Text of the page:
Microsoft recently released in Beta the R3 version of its System Center Configuration Manager 2007.
Microsoft Corporate VP Brad Anderson, introduced it at the Microsoft Management Summit 2010 saying
The most significant change to the System Center Configuration Manager in R3 is the new power management set of strategies.
By way of background Brad talked about how an increasing number of RFP’s being received by Microsoft were requesting information on what Microsoft was doing to reduce its footprint. According to Brad, reducing your energy footprint is now an imperative to doing business, not just a way of saving the company money.
Microsoft’s System Center Configuration Manager allows systems administrators to centrally control all kinds of policies on client servers and PCs on a network. Everything from what appears in the Start menu right through to security management policies can be deployed using this software (aside – as a sysadmin of a small co. back in the early 00’s I used the config manager to set people’s wallpaper on their PCs to a html version of the co. phone book!).
The ability to control the energy policies of client PC’s is hugely important because that’s where the maximum number of CPU’s is in most organisations. The Ford Motor company, for example, recently announced that by rolling out 1E’s Nightwatchman PC energy management application it was going to save
$1.2 million and reduce its carbon footprint by 16,000-25,000 metric tons annually
1E are a Microsoft partner and their NightWatchman product goes significantly further with PC power management according to Microsoft’s Rob Reynolds, Director of Product Planning for System Center, who briefed me on the new System Center Configuration Manager (config manager will only put PC’s into Sleep Mode, for example, whereas NightWatchman can shut them down completely and NightWatchman has significant power management controls for XP clients which config manager is missing).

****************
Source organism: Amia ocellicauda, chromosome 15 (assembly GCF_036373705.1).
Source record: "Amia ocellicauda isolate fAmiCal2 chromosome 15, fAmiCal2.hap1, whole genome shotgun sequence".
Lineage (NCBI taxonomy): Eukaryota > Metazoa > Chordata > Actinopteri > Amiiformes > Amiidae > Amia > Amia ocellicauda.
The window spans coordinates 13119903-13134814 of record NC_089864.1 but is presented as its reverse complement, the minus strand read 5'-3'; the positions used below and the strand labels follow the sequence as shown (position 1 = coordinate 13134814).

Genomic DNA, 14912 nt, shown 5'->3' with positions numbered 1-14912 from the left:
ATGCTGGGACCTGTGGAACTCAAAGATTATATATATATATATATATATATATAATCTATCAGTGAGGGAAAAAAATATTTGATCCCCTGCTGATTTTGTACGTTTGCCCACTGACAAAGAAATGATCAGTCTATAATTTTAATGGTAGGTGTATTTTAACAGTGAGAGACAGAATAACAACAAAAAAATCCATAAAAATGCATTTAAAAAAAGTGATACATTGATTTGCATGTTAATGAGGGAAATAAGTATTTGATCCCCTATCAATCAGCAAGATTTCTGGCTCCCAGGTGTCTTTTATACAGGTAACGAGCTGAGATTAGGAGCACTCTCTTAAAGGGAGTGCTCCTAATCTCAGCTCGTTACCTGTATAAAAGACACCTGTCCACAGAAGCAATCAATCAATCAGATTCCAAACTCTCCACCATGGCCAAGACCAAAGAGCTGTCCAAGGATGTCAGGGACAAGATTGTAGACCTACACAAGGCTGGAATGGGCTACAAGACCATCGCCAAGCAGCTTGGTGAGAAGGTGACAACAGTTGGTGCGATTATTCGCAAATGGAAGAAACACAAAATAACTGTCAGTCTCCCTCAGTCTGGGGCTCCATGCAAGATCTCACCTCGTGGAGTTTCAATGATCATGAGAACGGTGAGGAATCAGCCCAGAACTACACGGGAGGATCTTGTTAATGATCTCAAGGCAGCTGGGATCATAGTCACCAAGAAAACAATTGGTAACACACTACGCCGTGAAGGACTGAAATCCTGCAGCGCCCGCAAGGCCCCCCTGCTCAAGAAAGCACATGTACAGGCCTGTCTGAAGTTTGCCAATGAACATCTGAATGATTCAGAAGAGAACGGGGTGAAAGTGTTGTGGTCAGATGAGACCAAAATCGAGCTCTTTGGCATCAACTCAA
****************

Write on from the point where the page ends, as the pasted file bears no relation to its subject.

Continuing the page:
The new software gives you
- The ability to see and set how and where the power is being used
- The ability to see what your user activity looks like
- A set of recommendations on policy to show you how to reduce your power consumption and
- Tracking and reporting on how much carbon you have prevented from being released as a result of your power management capabilities
On the server front, Rob outlined a scenario where based on reduced demand (overnight, say), virtual machines can be re-provisioned onto fewer hosts and then some of the servers could be put into a low power state. Then as demand picks up once more (following morning) the servers in low power mode can be woken back up and the virtual machines moved back onto them.
While many products such as NightWatchman already exist with this functionality, having it built into Configuration Manager will now put this within easy reach of all Microsoft customers and that can only be a good thing.